Caricom should make use of that IDB report on sport spending

Wednesday, May 30, 2018

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A new report by the Inter-American Development Bank (IDB) showing that Latin America and the Caribbean are lagging in spending on sports makes very interesting reading.

One aspect of that report that caught our attention is the IDB's conclusion that the region could get a development boost from sports activities that improve social and health benefits.

According to the report, preliminary analysis of fiscal budgets of 17 countries shows that spending on sports averages around 0.1 per cent of gross domestic product. The IDB also tells us that Latin American and Caribbean governments' spending on sports is about one-third of the percentage spent by European nations, without considering special programmes for elite athletes or Olympic financing.

The report said that while the region produces first-rate athletes in numerous professional sports, exercise is a marginal activity. It also pointed to data showing that one out of three adults in the region qualifies as physically inactive, compared to the global average of one in four defined as participating in less than 150 minutes of moderate-intensity activity or 75 minutes of vigorous activity per week.

This lack of activity, the IDB noted, is pervasive in all demographic groups, “but it is even more worrisome among school-going adolescents between the ages of 11 and 17, with almost nine out of 10 adolescents not achieving the recommended 60 minutes of moderate to vigorous physical activity daily”.

Commenting on the report, IDB President Luis Alberto Moreno is reported as saying it “shows our region needs to spend more on sports, not just to produce better athletes, but also to foster happier, less violent and healthier societies. To gain the social benefits, we also need to design better sports programmes and rigorously evaluate those that already exist”.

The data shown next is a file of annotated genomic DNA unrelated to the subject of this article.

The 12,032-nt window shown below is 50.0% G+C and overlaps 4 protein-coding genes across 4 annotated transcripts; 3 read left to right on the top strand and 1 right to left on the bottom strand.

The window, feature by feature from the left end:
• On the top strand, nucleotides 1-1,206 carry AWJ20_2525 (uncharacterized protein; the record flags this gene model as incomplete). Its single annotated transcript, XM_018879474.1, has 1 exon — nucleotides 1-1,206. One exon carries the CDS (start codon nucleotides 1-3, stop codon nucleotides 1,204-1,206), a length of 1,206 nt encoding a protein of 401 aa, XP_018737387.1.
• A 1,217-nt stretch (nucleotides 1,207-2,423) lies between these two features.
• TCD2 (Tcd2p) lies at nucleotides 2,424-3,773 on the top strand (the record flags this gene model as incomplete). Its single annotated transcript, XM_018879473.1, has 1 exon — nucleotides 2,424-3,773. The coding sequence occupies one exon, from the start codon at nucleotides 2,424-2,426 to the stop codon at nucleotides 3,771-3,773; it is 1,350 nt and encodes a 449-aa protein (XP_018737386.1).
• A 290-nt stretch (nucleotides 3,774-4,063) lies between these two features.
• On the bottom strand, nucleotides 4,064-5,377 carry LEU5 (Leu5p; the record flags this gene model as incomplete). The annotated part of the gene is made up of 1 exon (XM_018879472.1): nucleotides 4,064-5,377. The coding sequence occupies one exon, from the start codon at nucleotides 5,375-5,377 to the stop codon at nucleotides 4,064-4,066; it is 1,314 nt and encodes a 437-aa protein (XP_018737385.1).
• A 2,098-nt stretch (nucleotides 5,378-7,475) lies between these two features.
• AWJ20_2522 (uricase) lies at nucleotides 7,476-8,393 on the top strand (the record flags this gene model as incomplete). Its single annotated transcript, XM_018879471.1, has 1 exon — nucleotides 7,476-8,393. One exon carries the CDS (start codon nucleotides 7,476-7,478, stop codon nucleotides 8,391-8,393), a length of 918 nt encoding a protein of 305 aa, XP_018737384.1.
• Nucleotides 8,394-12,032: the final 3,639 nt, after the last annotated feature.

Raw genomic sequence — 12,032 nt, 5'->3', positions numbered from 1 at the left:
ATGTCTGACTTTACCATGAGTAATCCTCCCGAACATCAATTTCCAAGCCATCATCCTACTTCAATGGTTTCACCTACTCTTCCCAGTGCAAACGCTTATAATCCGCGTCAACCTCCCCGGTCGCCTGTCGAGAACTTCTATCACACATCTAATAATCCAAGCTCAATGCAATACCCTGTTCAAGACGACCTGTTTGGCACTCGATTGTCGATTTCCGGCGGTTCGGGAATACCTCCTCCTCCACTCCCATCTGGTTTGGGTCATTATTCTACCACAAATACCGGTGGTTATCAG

The IDB, though, issued a note of caution, saying the programmes must be “properly designed and monitored”. That, we believe, is a sensible approach to what is definitely a growing problem of obesity in the Caribbean in particular.

A Food and Agriculture Organization report last year stated that close to 360 million people in Latin America and the Caribbean are overweight, with the highest rates observed in The Bahamas (69 per cent), Mexico (64 per cent), and Chile (63 per cent).

Just two months ago, this newspaper reported University of Technology, Jamaica Professor of Public Health and Nutrition Fitzroy Henry as saying that obesity rates among adults in Jamaica have increased by one per cent, each year, since 2002.

According to Professor Henry, who chairs the Ministry of Health's National Food Industry Task Force, obesity rates among adults moved from 45 per cent in 2002 to 54 per cent in 2008, and 60 per cent in 2016.

The IDB report proposes that sports can build human capital and enhance productivity by improving physical and mental health, discouraging substance abuse, and inspiring athletic as well as academic achievement.

“Sports can encourage capital accumulation, facilitate the workings of markets, and strengthen institutions through their effect on social capital, trust and culture, and crime,” the report added.

Mr Moreno has suggested that the imminent World Cup football season provides “a good time to celebrate the benefits of sports”.

His argument, of course, makes sense and is something that Caricom leaders could start discussing now with the intention of further examination when they next meet in Montego Bay in July.

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